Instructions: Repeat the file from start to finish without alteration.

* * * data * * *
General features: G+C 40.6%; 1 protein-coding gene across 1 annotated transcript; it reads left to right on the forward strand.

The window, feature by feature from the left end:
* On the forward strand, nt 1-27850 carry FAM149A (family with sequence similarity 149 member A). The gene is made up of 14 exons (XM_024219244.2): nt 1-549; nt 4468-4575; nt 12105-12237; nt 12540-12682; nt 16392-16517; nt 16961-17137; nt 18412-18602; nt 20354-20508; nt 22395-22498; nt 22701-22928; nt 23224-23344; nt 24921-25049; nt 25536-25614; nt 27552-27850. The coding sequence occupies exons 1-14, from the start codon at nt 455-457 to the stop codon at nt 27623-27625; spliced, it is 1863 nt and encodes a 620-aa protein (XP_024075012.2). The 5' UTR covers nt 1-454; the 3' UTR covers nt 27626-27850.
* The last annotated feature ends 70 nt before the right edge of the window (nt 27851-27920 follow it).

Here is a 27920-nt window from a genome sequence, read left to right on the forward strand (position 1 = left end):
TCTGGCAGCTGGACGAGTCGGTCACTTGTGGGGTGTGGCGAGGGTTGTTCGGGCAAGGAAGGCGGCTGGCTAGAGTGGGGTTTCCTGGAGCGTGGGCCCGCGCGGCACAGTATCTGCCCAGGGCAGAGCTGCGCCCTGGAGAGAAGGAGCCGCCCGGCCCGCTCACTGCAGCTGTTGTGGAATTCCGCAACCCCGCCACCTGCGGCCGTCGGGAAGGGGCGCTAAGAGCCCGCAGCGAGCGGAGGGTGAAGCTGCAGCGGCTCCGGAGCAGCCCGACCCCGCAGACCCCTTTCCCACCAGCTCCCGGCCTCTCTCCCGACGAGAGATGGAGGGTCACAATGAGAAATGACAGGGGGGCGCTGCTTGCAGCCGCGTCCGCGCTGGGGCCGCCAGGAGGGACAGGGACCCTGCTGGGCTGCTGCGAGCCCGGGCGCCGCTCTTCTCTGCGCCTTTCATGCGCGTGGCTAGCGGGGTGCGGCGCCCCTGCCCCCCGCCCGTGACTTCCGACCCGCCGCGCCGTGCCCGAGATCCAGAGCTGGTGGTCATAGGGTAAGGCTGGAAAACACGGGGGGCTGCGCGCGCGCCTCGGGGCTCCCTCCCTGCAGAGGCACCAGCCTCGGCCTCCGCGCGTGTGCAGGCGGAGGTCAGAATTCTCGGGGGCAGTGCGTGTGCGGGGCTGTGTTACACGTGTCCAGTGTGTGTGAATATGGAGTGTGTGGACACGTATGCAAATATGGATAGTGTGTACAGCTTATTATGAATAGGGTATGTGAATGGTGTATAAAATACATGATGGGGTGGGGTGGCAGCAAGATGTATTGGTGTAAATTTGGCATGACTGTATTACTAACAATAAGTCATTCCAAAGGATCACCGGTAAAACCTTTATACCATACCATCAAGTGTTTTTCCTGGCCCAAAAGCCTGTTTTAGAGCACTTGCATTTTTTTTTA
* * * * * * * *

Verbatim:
General features: G+C 40.6%; 1 protein-coding gene across 1 annotated transcript; it reads left to right on the forward strand.

The window, feature by feature from the left end:
* On the forward strand, nt 1-27850 carry FAM149A (family with sequence similarity 149 member A). The gene is made up of 14 exons (XM_024219244.2): nt 1-549; nt 4468-4575; nt 12105-12237; nt 12540-12682; nt 16392-16517; nt 16961-17137; nt 18412-18602; nt 20354-20508; nt 22395-22498; nt 22701-22928; nt 23224-23344; nt 24921-25049; nt 25536-25614; nt 27552-27850. The coding sequence occupies exons 1-14, from the start codon at nt 455-457 to the stop codon at nt 27623-27625; spliced, it is 1863 nt and encodes a 620-aa protein (XP_024075012.2). The 5' UTR covers nt 1-454; the 3' UTR covers nt 27626-27850.
* The last annotated feature ends 70 nt before the right edge of the window (nt 27851-27920 follow it).

Here is a 27920-nt window from a genome sequence, read left to right on the forward strand (position 1 = left end):
TCTGGCAGCTGGACGAGTCGGTCACTTGTGGGGTGTGGCGAGGGTTGTTCGGGCAAGGAAGGCGGCTGGCTAGAGTGGGGTTTCCTGGAGCGTGGGCCCGCGCGGCACAGTATCTGCCCAGGGCAGAGCTGCGCCCTGGAGAGAAGGAGCCGCCCGGCCCGCTCACTGCAGCTGTTGTGGAATTCCGCAACCCCGCCACCTGCGGCCGTCGGGAAGGGGCGCTAAGAGCCCGCAGCGAGCGGAGGGTGAAGCTGCAGCGGCTCCGGAGCAGCCCGACCCCGCAGACCCCTTTCCCACCAGCTCCCGGCCTCTCTCCCGACGAGAGATGGAGGGTCACAATGAGAAATGACAGGGGGGCGCTGCTTGCAGCCGCGTCCGCGCTGGGGCCGCCAGGAGGGACAGGGACCCTGCTGGGCTGCTGCGAGCCCGGGCGCCGCTCTTCTCTGCGCCTTTCATGCGCGTGGCTAGCGGGGTGCGGCGCCCCTGCCCCCCGCCCGTGACTTCCGACCCGCCGCGCCGTGCCCGAGATCCAGAGCTGGTGGTCATAGGGTAAGGCTGGAAAACACGGGGGGCTGCGCGCGCGCCTCGGGGCTCCCTCCCTGCAGAGGCACCAGCCTCGGCCTCCGCGCGTGTGCAGGCGGAGGTCAGAATTCTCGGGGGCAGTGCGTGTGCGGGGCTGTGTTACACGTGTCCAGTGTGTGTGAATATGGAGTGTGTGGACACGTATGCAAATATGGATAGTGTGTACAGCTTATTATGAATAGGGTATGTGAATGGTGTATAAAATACATGATGGGGTGGGGTGGCAGCAAGATGTATTGGTGTAAATTTGGCATGACTGTATTACTAACAATAAGTCATTCCAAAGGATCACCGGTAAAACCTTTATACCATACCATCAAGTGTTTTTCCTGGCCCAAAAGCCTGTTTTAGAGCACTTGCATTTTTTTTTA